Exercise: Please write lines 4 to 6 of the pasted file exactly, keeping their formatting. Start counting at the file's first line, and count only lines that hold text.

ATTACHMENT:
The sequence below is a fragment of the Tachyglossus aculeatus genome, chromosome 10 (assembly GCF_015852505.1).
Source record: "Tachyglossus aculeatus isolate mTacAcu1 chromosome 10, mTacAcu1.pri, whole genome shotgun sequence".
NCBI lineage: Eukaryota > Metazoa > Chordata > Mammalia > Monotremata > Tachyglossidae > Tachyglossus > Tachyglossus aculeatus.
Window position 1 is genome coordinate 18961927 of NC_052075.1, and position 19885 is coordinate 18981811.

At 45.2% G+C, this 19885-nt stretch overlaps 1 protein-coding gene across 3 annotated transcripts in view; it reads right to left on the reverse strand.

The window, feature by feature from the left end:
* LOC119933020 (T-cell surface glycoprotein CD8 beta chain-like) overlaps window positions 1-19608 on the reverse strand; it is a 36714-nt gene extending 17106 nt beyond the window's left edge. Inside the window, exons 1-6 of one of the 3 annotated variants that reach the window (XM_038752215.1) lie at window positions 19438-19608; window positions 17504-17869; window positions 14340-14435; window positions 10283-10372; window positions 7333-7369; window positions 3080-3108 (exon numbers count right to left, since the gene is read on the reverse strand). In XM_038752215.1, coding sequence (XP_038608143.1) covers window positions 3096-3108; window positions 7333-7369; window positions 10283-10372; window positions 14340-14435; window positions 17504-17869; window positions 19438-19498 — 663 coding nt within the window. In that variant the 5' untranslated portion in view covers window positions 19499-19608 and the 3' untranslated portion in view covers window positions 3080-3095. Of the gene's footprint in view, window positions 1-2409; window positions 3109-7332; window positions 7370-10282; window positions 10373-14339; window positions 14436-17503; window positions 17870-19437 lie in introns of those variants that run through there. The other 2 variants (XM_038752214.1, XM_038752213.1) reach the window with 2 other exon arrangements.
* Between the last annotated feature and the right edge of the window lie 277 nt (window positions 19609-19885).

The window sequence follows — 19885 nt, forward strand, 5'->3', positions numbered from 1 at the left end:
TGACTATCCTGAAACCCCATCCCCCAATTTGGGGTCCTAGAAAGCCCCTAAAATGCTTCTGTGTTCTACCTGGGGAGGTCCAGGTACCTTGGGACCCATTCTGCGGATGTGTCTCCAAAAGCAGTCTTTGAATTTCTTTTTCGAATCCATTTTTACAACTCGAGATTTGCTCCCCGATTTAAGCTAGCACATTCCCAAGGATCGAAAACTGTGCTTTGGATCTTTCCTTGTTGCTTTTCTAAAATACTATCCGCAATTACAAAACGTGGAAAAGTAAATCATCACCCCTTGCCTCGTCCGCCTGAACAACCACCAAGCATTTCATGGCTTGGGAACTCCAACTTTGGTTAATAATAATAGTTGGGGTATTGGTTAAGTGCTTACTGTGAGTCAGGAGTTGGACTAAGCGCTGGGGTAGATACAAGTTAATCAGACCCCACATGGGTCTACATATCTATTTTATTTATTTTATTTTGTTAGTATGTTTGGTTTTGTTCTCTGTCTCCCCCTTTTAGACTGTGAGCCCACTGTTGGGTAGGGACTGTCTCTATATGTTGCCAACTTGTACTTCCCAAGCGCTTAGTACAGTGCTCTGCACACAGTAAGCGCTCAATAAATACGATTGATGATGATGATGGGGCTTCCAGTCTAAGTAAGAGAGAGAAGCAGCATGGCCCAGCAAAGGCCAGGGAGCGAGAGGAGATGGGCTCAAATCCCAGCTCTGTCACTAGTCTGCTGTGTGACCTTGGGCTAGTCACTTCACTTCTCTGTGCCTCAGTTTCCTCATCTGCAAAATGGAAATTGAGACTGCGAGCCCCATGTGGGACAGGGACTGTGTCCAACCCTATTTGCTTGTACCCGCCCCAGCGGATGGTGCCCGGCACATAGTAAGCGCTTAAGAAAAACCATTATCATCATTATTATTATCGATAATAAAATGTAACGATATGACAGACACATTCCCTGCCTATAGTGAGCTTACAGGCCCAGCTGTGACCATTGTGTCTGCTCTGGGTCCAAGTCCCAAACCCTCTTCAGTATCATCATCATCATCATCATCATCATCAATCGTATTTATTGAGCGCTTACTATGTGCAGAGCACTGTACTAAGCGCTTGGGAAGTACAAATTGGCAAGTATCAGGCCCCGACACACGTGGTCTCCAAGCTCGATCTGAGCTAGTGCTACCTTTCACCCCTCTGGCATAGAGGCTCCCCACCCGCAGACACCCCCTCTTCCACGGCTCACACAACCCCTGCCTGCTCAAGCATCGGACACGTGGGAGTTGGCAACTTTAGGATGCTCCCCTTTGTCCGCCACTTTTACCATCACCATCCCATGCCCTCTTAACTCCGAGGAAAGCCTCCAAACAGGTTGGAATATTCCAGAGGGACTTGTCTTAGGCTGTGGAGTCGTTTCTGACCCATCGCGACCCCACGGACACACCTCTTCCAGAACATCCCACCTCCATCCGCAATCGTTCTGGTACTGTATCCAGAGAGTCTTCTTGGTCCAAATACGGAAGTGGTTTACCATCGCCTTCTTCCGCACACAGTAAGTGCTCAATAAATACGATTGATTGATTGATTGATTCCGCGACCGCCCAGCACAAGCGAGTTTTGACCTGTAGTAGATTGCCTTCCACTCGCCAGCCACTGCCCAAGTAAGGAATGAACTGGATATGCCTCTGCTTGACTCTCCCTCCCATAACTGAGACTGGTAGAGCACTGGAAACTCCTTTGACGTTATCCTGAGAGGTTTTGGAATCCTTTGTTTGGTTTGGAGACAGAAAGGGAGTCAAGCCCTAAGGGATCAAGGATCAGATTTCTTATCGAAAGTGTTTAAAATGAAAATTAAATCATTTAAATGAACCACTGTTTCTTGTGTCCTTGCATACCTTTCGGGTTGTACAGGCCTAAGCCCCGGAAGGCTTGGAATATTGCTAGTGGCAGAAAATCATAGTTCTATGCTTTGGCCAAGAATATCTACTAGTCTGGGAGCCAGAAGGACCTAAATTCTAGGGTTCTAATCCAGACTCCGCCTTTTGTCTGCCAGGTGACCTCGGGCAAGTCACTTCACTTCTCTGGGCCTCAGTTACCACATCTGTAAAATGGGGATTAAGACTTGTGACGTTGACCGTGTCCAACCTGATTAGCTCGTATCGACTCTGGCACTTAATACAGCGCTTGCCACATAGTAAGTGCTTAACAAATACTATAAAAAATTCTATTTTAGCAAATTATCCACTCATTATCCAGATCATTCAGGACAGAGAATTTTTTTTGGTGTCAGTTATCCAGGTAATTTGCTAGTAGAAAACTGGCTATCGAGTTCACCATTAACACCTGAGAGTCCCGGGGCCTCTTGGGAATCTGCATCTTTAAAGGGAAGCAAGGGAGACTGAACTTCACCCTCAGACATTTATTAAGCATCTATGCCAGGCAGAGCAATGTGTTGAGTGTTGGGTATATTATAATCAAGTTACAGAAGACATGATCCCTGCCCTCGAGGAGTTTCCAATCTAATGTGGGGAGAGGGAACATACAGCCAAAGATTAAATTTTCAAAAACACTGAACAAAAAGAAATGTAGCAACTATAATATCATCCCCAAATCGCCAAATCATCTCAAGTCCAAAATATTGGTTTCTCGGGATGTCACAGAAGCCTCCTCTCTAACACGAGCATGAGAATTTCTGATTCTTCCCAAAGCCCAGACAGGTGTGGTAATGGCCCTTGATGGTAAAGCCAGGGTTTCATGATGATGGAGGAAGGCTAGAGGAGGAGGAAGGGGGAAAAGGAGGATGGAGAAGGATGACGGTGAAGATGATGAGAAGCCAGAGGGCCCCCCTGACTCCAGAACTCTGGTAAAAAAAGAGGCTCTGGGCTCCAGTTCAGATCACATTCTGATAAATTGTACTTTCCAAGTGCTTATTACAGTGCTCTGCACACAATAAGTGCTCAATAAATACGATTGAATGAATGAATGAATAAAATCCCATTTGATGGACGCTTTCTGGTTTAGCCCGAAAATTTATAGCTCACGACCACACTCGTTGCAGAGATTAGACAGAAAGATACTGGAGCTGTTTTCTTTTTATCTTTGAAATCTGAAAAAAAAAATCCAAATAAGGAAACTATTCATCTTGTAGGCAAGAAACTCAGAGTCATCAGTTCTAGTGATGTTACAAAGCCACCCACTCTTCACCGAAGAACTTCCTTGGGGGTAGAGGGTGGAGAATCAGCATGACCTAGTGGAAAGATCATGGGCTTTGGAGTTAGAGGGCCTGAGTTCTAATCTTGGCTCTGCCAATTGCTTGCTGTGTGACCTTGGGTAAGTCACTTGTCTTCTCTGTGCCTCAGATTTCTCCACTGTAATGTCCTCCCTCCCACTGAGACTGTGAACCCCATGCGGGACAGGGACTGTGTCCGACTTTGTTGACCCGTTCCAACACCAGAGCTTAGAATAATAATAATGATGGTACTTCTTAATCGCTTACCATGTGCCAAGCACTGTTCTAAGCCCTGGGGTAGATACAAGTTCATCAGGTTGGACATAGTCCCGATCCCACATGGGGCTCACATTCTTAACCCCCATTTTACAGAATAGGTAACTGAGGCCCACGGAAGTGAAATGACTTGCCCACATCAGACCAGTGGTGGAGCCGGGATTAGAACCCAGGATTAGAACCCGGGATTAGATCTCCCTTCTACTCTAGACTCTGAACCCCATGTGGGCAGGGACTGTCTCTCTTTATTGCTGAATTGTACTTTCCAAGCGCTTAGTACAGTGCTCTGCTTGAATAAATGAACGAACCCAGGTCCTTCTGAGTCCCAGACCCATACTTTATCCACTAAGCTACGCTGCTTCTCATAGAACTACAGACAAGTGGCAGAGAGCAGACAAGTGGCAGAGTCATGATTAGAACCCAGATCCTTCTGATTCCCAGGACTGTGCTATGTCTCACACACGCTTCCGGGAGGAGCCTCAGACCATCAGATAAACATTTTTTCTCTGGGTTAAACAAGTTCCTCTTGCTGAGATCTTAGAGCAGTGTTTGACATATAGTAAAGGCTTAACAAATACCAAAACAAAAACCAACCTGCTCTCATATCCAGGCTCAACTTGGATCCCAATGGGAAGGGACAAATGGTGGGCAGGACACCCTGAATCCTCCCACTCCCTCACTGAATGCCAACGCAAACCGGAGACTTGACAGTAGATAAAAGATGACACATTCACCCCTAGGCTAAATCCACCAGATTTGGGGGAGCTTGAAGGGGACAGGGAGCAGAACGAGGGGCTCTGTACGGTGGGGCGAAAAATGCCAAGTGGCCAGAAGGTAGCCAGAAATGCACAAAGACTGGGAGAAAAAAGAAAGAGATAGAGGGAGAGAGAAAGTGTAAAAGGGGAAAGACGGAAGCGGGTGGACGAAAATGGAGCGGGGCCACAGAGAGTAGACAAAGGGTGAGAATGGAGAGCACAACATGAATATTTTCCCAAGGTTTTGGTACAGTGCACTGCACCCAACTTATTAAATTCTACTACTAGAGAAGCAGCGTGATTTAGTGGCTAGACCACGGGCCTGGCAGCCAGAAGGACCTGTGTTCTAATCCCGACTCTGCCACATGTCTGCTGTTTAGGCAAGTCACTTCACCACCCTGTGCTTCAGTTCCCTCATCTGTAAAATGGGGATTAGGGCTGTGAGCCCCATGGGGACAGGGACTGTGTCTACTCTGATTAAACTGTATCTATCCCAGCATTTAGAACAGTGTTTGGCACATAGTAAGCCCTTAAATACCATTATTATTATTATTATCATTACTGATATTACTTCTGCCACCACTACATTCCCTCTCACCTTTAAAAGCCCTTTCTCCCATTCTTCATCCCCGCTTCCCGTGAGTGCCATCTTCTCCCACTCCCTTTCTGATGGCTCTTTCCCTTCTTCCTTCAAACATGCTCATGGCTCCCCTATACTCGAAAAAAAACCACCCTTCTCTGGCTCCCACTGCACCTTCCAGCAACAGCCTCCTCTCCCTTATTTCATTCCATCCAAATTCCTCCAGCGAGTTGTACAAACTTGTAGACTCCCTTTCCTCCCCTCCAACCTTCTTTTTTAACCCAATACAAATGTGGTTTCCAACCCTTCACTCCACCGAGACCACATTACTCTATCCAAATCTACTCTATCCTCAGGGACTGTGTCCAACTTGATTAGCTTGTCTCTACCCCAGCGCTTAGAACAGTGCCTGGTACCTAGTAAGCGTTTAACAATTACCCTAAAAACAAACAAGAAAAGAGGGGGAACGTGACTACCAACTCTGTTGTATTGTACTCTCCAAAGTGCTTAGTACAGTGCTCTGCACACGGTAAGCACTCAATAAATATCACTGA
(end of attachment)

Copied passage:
Window position 1 is genome coordinate 18961927 of NC_052075.1, and position 19885 is coordinate 18981811.

At 45.2% G+C, this 19885-nt stretch overlaps 1 protein-coding gene across 3 annotated transcripts in view; it reads right to left on the reverse strand.

The window, feature by feature from the left end: